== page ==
For Mark Roberts’ Use: Last year, the U.S. Supreme Court decided a case in which a widow and her deceased husband’s first wife were embattled over his federal employee insurance benefits. The man had designated his first wife on the insurance policy, but forgot to change the designation after divorcing her and marrying the second wife. Even though the first couple had been divorced for more than 10 years at the time of the man’s death, the court ruled in favor of the first wife. The widow received none of the benefits, even though that may have been the deceased husband’s intention.

This case underscores the importance of regularly reviewing, updating, and cleaning up your financial records. Even if you have a current will or trust which designates beneficiaries, problems can arise if those names are different from the ones included on the beneficiary forms you originally completed for bank accounts, retirement plans, and insurance policies. If you pass away before updating old beneficiary forms, your intentions could become the matter of a court dispute.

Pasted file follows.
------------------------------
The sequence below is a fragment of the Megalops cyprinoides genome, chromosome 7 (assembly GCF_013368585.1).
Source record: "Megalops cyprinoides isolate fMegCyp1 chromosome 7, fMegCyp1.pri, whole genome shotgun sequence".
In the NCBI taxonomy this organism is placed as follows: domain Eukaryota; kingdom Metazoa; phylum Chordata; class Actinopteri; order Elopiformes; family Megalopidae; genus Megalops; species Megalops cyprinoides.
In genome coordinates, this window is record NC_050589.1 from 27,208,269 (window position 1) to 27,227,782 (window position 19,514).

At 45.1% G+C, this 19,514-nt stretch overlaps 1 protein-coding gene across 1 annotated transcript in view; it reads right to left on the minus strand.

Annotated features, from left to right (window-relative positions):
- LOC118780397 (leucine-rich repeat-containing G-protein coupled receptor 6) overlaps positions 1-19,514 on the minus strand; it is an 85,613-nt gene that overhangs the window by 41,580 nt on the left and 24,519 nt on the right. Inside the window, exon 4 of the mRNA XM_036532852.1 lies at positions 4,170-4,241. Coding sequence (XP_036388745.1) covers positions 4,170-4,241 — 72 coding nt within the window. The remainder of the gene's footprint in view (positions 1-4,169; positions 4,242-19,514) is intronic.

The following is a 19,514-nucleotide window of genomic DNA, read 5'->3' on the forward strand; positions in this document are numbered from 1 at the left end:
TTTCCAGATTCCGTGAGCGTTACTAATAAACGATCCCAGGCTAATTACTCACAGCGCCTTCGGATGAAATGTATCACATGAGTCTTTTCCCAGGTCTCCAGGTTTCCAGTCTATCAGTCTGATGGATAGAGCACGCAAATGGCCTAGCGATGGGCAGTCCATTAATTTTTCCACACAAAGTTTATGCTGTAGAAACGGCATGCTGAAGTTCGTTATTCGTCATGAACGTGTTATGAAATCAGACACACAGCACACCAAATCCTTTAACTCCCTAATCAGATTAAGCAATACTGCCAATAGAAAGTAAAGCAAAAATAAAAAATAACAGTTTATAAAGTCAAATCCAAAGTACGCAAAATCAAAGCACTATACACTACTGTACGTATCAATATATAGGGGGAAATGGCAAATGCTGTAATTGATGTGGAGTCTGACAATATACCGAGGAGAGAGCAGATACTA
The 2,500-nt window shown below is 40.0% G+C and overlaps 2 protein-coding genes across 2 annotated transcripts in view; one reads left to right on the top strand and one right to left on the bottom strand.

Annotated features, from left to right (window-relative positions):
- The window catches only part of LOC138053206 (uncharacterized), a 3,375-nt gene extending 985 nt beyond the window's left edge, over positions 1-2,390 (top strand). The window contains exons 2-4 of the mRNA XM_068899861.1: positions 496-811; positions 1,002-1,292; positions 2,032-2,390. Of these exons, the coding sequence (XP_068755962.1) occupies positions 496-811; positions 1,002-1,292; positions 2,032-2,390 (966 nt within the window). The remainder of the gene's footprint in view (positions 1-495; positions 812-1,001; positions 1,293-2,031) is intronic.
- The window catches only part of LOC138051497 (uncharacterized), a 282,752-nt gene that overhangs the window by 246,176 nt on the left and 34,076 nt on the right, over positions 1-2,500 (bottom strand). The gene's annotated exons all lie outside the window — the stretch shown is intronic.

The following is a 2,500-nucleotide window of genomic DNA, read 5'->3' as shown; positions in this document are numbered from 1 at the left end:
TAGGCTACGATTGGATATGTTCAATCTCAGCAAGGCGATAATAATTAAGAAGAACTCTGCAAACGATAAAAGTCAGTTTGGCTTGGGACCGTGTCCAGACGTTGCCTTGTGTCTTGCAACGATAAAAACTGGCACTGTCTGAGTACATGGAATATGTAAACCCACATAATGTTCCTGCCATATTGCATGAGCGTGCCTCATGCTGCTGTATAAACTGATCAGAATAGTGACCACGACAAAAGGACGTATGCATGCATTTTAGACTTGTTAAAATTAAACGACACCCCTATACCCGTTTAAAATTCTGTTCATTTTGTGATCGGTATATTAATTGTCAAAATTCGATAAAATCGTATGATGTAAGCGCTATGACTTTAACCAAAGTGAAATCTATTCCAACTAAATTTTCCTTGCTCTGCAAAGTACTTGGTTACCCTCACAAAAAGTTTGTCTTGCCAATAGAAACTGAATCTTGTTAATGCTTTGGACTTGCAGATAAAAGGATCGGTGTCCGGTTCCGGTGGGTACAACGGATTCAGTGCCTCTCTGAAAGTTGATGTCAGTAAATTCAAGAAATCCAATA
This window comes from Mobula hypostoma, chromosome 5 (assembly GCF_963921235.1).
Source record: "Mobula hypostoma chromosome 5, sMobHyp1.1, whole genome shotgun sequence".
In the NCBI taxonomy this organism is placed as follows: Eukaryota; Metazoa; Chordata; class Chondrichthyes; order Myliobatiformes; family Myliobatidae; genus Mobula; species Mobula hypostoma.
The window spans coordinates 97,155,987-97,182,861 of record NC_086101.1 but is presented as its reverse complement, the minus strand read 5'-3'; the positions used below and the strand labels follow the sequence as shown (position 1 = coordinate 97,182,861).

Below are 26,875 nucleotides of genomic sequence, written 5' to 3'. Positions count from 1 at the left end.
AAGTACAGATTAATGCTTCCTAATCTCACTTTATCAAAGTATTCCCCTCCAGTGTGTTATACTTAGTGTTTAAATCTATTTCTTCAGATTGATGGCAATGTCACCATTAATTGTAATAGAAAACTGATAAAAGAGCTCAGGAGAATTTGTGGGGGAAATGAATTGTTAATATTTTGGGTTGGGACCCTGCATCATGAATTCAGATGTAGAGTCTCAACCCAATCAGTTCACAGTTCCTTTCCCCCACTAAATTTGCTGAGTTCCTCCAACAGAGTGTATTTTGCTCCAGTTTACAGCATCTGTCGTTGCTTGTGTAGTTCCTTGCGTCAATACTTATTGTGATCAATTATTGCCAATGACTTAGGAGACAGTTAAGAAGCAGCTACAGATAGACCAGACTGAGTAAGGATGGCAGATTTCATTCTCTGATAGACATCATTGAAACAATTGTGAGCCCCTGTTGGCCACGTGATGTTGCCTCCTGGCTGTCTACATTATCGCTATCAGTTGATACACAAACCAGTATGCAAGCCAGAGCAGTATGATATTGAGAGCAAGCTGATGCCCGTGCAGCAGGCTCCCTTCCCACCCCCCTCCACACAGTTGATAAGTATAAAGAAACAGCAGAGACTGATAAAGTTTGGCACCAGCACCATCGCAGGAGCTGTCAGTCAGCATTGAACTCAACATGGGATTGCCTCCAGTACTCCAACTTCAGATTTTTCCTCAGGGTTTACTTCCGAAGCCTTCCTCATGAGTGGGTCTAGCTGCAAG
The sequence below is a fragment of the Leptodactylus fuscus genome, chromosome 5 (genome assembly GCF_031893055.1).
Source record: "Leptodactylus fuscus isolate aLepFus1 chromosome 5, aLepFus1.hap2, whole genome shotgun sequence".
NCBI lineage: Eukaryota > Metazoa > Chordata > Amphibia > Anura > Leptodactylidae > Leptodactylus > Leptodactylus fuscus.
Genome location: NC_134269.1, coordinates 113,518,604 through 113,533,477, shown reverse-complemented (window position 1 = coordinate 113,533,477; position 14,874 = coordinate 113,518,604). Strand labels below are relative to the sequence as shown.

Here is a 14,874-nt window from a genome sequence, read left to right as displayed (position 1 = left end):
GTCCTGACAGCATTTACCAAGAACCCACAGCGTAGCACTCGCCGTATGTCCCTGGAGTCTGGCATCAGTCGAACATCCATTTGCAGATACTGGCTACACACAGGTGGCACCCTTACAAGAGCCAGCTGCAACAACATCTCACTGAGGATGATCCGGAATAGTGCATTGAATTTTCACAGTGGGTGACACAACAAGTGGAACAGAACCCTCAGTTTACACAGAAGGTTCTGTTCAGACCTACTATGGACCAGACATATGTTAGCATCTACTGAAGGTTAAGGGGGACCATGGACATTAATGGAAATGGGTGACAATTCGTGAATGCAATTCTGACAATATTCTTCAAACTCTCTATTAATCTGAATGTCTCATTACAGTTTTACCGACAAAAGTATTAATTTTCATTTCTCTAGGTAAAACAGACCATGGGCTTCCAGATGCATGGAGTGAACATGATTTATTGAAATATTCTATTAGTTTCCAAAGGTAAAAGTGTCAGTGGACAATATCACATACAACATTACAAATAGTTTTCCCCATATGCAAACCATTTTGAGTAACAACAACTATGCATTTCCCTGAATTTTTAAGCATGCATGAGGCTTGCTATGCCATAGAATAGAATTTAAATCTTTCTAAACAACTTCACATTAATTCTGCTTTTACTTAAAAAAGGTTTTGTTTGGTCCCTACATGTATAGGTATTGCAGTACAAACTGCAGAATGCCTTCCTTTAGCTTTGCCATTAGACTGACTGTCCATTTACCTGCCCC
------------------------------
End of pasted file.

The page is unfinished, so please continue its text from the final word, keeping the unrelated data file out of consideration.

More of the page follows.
To avoid these problems, update your financial professional when there are changes in your life such as:


  • the birth of a new child or grandchild
  • marriage
  • divorce
  • remarriage
  • death of a family member
  • illness or incapacity of a family member who may now need additional financial protection


Each year, you should review and update your beneficiary designations. It’s an easy process to file new beneficiary forms with most financial institutions and insurance companies. Just keep in mind these guidelines if you choose to name new beneficiaries:


  • Be careful when naming someone other than your spouse as a beneficiary, because many state laws favor spouses
  • If you want to name a minor child as a beneficiary, remember to establish a guardian or trustee to control the assets until the minor child is of legal age
  • Print a copy of the new beneficiary forms, or request a copy of acknowledgment from the financial institution or insurance company. File these copies with your other financial documents, and remember to clean out your records periodically to remove old beneficiary forms.


Source:  Forbes, June 3, 2013